Friday, December 26, 2008

New Year's Resolution

I am making a New Year's resolution this year. I am doing it here, in public -- so that perhaps I will be a bit more likely to fulfill this little "promise-to-self". It is a one-word resolution -- can't get much more basic than that. One word that has the potential to impact my life, and the lives of those around me in so many ways -- economically, ecologically, politically, physically, artistically, emotionally, spiritually.... One word. Simplify. For 2009 I want to simply, well, simplify. Easy, right? Not!

Voluntary simplicity is nothing new -- in fact I've been studying the philosophy for a number of years. Use less stuff, spend less, pollute less, unclutter your home, your office, your brain... reuse, recycle, relax. Man, do I wish I could relax. At this point in my life -- empty nest, good job, good health, you'd think that might not be so much of a problem. But holy moley is my life at the virtual border of "out of control". When you're 55 and still wondering what you're going to be when you grow up... When you're working 60 hours per week (at least I'm working)... When you always feel like you need to move on to the next thing in order to just keep pace with yourself... When you're doing photography and people seem to like it, but not enough to pay the bills, but you love it more than almost anything... When you realize that the happiest times of your life were when you were on stage performing your own songs, and you want to write more but can't find the time, when the band calls and you have to say no... When you feel guilty for all of the social engagements, gigs, photo safaris, and pleasure trips you have to turn down... Perhaps it's time to ease up, pick a few priorities, narrow the scope. Simplify. Think about what makes you happy and focus on that.   In my fantasy world that would be:
  1. Photography
  2. Music
  3. Writing
  4. Reading
  5. Work           
In the real world, numbers 5 climbs to the top and the rest shift down one. Food on the table, need for lenses, bandwidth and all that, you see.                                                                                       
SIMPLIFY. A one word promise to myself. Life saving, I think. Sanity saving, certainly. There are plenty of other blogs dedicated to simplicity, uncluttering, Zen living -- and most, if not all written by and targeted to 20 or 30-somethings. Let's see how it goes for a 55+ over-committer.

 I'll let you know how it goes. Weekly updates. Promise.


Sunday, December 21, 2008

The Ghosts of Slavery in North Florida

Mrs. Muse and I took a Saturday off from the insanity of the holiday season crowds and drove up to Fernandina Beach on Amelia Island for lunch and a little strolling around. Instead of hitting the interstate (I-95) for the 50 mile drive back down to Jacksonville, we decided to take the less traveled and more scenic A-1-A through the marshes and small islands of coastal northeast Florida. On the way toward the Mayport Ferry crossing, we came upon the Kingsley Plantation National Historic Site -- an important piece of regional history that we have never visited in our two decades in the area. The plantation, named for it's second owner, Zephaniah Kingsley was populated by several hundred slaves, along with its owners. The first photo is how I imagine the ghosts of those slaves must view the "master's" house -- remembering their labors in the production of cotton, oranges and indigo.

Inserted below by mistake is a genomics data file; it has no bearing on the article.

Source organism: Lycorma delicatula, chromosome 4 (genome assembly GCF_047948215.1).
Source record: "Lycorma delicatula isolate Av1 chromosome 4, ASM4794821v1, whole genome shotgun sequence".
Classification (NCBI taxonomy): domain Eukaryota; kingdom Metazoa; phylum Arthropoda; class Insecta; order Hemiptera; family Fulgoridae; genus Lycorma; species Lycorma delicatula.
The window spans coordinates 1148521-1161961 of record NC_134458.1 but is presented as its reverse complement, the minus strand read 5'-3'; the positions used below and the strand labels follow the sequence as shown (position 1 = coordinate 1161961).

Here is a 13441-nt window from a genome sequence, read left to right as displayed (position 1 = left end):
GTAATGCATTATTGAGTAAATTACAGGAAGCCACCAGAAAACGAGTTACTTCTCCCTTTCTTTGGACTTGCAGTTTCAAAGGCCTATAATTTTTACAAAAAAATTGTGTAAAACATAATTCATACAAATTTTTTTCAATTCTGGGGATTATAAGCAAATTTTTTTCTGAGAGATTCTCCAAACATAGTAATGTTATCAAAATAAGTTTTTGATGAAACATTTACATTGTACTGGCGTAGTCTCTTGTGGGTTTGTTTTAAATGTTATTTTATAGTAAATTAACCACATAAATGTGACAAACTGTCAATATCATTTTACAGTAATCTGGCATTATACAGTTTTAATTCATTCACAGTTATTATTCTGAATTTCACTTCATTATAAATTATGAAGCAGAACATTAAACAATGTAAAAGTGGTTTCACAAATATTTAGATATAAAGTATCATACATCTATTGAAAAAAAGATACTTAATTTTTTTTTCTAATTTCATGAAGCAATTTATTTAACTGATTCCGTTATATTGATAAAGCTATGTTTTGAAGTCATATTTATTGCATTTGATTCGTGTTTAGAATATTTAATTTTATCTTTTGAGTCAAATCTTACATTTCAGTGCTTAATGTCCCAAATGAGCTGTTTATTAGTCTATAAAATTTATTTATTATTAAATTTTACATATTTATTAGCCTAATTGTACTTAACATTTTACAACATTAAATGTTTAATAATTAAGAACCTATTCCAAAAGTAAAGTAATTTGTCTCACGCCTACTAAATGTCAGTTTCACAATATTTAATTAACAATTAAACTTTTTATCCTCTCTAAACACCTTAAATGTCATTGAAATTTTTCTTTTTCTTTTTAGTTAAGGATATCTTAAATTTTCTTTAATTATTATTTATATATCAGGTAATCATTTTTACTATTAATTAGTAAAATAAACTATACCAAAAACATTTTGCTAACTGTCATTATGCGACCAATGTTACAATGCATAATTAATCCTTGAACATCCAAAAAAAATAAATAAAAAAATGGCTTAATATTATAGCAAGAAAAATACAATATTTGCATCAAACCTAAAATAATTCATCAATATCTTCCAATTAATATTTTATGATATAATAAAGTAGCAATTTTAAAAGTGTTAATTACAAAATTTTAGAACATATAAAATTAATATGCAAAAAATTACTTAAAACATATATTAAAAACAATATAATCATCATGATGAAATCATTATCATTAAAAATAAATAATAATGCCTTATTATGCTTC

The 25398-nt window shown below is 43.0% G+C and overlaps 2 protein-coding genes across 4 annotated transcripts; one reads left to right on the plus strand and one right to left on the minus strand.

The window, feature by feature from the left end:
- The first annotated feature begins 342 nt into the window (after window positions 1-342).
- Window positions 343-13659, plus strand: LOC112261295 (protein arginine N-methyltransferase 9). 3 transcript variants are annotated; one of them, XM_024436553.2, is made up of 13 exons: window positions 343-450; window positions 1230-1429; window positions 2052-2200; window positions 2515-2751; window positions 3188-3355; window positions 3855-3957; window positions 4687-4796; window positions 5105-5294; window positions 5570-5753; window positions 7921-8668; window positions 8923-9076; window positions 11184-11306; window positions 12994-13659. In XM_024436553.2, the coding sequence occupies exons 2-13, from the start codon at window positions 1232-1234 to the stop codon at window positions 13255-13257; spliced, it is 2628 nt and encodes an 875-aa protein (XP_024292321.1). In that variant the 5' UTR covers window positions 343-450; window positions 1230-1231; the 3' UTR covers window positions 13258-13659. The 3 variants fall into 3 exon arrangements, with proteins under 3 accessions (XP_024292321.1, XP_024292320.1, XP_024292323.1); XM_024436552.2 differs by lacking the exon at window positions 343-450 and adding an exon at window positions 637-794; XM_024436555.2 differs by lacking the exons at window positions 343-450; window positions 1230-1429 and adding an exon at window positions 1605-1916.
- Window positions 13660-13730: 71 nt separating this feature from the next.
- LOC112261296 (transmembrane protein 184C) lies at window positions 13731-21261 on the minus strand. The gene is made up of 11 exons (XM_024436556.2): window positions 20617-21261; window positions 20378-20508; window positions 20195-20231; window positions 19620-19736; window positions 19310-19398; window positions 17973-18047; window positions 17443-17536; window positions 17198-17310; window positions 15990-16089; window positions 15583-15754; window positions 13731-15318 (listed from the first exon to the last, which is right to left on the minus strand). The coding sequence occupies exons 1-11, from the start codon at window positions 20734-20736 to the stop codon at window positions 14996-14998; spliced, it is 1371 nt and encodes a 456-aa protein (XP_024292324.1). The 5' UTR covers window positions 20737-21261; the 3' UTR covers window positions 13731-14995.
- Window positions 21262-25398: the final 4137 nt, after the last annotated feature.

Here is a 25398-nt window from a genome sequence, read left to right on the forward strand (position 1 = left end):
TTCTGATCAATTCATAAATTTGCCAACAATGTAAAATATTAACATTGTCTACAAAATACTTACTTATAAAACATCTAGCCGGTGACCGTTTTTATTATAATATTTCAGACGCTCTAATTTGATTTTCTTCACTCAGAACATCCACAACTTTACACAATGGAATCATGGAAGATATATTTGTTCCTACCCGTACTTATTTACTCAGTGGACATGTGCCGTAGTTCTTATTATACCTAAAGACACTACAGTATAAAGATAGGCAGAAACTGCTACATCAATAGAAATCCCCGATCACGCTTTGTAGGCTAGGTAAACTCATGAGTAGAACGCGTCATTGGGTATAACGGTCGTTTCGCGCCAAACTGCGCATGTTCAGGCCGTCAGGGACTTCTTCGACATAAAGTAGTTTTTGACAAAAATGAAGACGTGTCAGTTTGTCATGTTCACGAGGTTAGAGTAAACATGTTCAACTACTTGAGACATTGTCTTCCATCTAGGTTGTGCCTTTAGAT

There is no doubt of the amazing northeast Florida rural beauty of the place. This next photo is the view across Ft. George inlet (the plantation stands on Ft. George Island) that is seen from behind the main house looking east. Still much as it was in the early to mid 19th century, the trip back to the site is traveled on a one lane unimproved dirt road through heavy tropical vegetation -- literally a drive back in time. Walking among the ancient cypress and palm trees I could sense that the spirits of the earlier inhabitants of that piece of beautiful, yet sad land were still there. The black slaves of 150 years ago live in small tabby built shacks about a half mile back from the scenic spot shown above. Here is what remains of those less-than adequate residences...

"Tabby" is a mix of oyster shells (taken from the waste and burial middens made by the Timaquan Indians -- the island's original inhabitants -- and ground limestone. Holes for ventilation, dirt floors and empty windows provided quarter for up to 300 African slaves, most of whom were first or second generation and still spoke their native African languages. In the twentieth century these important historical remnants have been heavily vandalized by visitors who found the soft tabby walls easy to carve (as seen in the final photo below).

I have always had a strong sense of history and a special interest in archaeology, but something about this place affected me more deeply, more strongly than the usual visit to an historical site. I could so easily visualize the children of slaves running through the trees, the pain, anger and sweat of black laborers, the arrogance of those who would be so brazen as to believe that they could own another human being as property. This was a place worth visiting, and one I will certainly return to -- to feel, to meditate in and on -- to record visually and to interpret -- and to be among the ghosts of the families who occupied those beautiful acres in pain and in vanity not all that long ago...

Thursday, December 4, 2008


I'm trying out a photoshop plug-in by Topaz Labs called "Topaz Adjust". It gives the user a variety of interesting adjustment options that can create some interesting effects. Here are a few examples... (Click on the photos to view them in larger sizes and get more information about them on my Flickr photostream).

Gone Camping
Florida Off-Road Vehicle

Scrub Jay III
A Florida Scrub Jay

Stepford Sunset III
Central Florida Sunset